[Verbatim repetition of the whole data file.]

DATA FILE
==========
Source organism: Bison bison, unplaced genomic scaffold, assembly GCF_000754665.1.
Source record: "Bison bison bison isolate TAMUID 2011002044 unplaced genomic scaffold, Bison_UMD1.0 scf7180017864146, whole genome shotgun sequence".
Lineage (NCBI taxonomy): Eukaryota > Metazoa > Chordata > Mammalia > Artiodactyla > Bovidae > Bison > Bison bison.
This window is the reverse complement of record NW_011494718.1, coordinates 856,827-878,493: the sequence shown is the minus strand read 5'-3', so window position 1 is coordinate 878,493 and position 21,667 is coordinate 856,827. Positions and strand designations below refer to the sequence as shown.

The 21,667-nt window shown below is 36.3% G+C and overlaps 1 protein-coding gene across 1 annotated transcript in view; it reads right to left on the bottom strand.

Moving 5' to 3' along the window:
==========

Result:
Source organism: Bison bison, unplaced genomic scaffold, assembly GCF_000754665.1.
Source record: "Bison bison bison isolate TAMUID 2011002044 unplaced genomic scaffold, Bison_UMD1.0 scf7180017864146, whole genome shotgun sequence".
Lineage (NCBI taxonomy): Eukaryota > Metazoa > Chordata > Mammalia > Artiodactyla > Bovidae > Bison > Bison bison.
This window is the reverse complement of record NW_011494718.1, coordinates 856,827-878,493: the sequence shown is the minus strand read 5'-3', so window position 1 is coordinate 878,493 and position 21,667 is coordinate 856,827. Positions and strand designations below refer to the sequence as shown.

The 21,667-nt window shown below is 36.3% G+C and overlaps 1 protein-coding gene across 1 annotated transcript in view; it reads right to left on the bottom strand.

Moving 5' to 3' along the window: